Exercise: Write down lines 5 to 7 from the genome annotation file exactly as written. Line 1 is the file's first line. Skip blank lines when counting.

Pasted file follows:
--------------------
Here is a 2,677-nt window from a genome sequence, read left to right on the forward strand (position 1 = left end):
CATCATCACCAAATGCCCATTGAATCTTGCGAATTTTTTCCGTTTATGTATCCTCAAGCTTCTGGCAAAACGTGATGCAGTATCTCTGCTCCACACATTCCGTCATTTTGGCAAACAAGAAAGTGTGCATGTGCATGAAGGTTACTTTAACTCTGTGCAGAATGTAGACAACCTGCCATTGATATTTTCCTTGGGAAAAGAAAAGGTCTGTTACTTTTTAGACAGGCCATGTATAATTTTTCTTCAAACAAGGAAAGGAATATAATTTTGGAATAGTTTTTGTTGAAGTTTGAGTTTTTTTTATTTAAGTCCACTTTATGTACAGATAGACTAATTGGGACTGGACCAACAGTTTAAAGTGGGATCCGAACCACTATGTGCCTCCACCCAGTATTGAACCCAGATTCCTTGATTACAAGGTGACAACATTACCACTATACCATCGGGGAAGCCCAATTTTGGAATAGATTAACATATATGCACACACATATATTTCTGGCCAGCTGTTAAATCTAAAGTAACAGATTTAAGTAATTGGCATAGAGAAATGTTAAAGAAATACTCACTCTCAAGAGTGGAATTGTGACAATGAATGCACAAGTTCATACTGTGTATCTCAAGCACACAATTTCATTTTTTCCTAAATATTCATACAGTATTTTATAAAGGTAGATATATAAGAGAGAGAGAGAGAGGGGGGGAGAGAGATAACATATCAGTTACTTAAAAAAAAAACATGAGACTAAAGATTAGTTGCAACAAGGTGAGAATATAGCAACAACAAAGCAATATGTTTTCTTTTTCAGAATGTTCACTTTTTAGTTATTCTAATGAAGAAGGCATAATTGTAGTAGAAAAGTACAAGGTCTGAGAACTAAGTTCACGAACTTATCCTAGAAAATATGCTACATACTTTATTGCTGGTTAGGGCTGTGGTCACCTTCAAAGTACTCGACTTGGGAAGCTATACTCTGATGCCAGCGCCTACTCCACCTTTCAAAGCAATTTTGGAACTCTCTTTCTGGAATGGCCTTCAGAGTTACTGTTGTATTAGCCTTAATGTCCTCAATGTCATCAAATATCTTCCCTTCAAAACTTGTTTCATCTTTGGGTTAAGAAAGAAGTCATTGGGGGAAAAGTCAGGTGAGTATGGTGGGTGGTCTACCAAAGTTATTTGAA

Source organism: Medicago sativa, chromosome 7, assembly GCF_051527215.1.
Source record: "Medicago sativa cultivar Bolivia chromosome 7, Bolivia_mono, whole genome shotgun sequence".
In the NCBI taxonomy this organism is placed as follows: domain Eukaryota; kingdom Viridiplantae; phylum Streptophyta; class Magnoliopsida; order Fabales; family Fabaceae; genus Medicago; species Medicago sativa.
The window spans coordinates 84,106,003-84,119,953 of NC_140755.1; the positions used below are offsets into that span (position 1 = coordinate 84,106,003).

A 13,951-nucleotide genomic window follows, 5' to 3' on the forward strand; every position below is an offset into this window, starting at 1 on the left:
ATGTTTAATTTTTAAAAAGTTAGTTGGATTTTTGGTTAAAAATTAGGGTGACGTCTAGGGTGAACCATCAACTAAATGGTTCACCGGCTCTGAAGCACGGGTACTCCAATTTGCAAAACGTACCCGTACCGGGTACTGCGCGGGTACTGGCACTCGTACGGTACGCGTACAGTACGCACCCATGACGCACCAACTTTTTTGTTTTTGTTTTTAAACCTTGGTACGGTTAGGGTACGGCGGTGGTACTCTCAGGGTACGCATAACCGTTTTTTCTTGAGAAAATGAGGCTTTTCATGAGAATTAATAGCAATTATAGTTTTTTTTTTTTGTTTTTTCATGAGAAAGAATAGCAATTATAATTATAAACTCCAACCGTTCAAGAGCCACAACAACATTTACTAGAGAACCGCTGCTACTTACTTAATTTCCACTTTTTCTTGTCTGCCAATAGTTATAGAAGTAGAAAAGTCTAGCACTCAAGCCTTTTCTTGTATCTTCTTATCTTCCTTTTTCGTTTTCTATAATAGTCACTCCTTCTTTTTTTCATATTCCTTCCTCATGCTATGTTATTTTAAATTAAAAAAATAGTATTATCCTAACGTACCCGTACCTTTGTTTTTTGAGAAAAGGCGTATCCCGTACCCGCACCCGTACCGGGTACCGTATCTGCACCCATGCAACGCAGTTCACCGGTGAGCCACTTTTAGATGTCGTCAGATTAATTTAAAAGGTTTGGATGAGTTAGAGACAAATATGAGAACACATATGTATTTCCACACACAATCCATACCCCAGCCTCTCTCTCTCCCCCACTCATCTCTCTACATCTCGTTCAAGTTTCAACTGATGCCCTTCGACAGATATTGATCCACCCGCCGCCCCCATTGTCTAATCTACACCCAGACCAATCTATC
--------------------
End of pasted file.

In the NCBI taxonomy this organism is placed as follows: domain Eukaryota; kingdom Viridiplantae; phylum Streptophyta; class Magnoliopsida; order Fabales; family Fabaceae; genus Medicago; species Medicago sativa.
The window spans coordinates 84,106,003-84,119,953 of NC_140755.1; the positions used below are offsets into that span (position 1 = coordinate 84,106,003).

A 13,951-nucleotide genomic window follows, 5' to 3' on the forward strand; every position below is an offset into this window, starting at 1 on the left: